Starbucks CEO Howard Schultz’s suggestion to a pro-union worker earlier this year that they should “work somewhere else” constituted an illegal threat, labor officials are alleging.
During a meeting between Schultz and Long Beach, California, workers in April, Schultz told pro-union worker Madison Hall, “I’m sensing a lot of anger from you about Starbucks.” Hall had been a leader of the union effort at a Long Beach store.
“If you hate Starbucks so much, why don’t you work somewhere else?” Schultz continued. Hall later resigned. It had been Schultz’s first week returning as CEO of Starbucks — a move the company made specifically so he could lead their union-busting campaign, the union said at the time.
Labor officials have filed a complaint over Schultz’s remarks, saying that the CEO “threatened employees with discharge by inviting employees to quit their employment because they engaged in union and/or protected concerted activities,” per Bloomberg.
According to the union, prior to the remark, Schultz had asked workers how he could help restore trust in the company, to which Hall said that the company could lighten up on and be more transparent about its anti-union campaign.
“The worker was immediately silenced and told not to bring the union movement,” the union said in a press release. “Schultz ‘apologized’ on behalf of the employee to the rest of the group.”
“We are fighting to make Starbucks a better company and better place to work. We want to bargain with the company as equals and have a real voice,” Josie Serrano, a Long Beach barista, said in a statement. “Howard Schultz is not good for Starbucks. Threatening a barista for simply wanting to make Starbucks better is not only absurdly inappropriate, but downright childish and mean.”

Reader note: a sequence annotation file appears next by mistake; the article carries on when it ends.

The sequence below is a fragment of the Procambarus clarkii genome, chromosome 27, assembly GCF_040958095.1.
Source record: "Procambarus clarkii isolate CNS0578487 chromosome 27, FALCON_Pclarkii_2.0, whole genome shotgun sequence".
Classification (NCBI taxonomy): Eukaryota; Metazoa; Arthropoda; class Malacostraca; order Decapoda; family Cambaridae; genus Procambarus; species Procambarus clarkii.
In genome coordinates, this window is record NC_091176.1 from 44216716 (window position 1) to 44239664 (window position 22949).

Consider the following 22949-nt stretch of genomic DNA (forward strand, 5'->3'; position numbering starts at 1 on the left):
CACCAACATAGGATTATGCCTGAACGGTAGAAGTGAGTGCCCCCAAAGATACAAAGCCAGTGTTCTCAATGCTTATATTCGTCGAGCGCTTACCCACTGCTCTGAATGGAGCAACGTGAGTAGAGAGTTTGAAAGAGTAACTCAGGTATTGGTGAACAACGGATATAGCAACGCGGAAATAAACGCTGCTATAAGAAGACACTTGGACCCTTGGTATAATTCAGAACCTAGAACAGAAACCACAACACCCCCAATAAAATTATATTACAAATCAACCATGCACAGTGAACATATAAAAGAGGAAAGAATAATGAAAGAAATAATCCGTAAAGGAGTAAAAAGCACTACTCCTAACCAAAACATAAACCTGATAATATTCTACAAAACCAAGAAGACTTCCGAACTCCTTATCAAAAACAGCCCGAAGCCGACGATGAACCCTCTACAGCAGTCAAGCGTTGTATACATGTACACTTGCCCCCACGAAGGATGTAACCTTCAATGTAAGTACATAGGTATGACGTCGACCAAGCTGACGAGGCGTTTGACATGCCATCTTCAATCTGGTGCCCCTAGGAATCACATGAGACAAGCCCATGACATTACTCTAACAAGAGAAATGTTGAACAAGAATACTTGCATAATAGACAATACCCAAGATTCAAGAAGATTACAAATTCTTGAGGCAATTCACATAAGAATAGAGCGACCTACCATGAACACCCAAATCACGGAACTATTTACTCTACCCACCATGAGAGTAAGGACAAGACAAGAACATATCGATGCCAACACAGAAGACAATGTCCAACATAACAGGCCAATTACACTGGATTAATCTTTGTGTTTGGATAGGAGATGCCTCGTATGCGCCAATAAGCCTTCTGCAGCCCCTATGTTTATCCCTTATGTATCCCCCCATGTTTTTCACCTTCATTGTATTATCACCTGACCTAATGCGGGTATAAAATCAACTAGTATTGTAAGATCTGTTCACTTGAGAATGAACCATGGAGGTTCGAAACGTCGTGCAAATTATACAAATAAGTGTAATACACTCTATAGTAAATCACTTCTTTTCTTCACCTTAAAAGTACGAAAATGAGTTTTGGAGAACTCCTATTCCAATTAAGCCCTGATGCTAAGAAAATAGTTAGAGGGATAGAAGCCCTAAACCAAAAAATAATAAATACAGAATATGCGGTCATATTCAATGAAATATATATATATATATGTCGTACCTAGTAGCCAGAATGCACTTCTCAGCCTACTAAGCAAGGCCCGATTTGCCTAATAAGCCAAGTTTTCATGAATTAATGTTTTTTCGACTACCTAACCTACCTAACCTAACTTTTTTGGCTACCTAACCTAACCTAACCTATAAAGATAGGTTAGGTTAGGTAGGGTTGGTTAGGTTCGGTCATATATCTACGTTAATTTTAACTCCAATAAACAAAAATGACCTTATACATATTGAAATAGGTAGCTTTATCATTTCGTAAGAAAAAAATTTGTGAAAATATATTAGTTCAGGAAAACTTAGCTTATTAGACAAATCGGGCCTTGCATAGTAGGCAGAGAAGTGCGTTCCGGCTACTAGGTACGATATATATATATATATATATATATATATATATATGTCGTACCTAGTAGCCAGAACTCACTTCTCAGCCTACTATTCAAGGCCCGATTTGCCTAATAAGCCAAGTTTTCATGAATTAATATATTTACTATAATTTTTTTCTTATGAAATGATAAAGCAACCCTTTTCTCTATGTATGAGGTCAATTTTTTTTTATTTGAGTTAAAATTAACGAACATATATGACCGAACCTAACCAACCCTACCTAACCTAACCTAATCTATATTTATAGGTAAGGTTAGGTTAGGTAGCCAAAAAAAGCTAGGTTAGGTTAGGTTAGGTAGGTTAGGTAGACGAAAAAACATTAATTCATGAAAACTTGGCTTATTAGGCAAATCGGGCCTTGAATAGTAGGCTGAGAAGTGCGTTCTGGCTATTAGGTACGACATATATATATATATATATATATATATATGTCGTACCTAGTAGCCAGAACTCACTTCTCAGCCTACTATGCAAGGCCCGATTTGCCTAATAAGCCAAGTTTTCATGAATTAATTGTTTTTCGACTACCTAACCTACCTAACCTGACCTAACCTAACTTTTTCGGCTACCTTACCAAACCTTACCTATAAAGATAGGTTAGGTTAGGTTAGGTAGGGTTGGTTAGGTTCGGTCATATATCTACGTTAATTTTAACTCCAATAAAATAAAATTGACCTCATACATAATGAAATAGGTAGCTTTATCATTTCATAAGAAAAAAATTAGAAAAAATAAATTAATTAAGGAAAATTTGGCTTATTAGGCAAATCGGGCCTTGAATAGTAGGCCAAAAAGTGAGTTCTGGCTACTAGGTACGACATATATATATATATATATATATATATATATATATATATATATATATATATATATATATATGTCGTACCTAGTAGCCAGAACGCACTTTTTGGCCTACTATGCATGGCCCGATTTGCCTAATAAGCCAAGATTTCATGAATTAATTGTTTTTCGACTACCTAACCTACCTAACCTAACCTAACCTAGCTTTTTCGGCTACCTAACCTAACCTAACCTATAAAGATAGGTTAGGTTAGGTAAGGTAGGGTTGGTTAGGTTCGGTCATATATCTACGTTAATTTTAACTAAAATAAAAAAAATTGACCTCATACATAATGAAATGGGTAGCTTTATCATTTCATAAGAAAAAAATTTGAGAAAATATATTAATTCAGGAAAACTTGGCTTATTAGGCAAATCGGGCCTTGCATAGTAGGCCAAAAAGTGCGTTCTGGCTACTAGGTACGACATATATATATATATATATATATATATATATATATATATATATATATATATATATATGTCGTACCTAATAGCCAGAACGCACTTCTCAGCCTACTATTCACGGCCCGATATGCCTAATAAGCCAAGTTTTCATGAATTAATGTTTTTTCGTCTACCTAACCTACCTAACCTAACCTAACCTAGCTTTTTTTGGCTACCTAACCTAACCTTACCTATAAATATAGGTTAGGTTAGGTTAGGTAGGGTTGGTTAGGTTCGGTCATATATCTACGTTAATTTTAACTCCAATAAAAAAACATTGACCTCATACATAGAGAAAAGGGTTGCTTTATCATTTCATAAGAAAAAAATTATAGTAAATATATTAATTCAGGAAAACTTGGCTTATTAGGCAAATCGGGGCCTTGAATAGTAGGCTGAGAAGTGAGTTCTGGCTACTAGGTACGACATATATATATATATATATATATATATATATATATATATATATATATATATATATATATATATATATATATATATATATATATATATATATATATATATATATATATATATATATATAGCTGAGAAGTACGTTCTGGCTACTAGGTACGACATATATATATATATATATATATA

The company has denied wrongdoing, saying that Schultz made the comments to keep the meeting on topic.
Starbucks Workers United attorney Gabe Frumkin told Bloomberg that the interaction showed not just Hall but all of the employees present that the company could retaliate against them if they organize a union. Schultz’s comment “shows that they can either change the terms of your work relationship, or end it entirely based on the fact that a worker has voiced support for a union,” Frumkin said.
This is the second labor charge that the National Labor Relations Board (NLRB) has filed in response to Schultz’s actions. In August, the NLRB charged the company with breaking labor laws when Schultz promised wage raises for nonunionized employees only.
Overall, according to the union, the NLRB has issued 37 complaints alleging over 800 labor law violations by Starbucks.
Workers have successfully unionized over 250 stores so far. Their campaign appears to be entering a new phase as they begin to sit down with the company to negotiate first contracts. But the company has been extremely resistant to making progress at such negotiations and has walked away from bargaining meetings across multiple stores after just minutes in the room, workers say.
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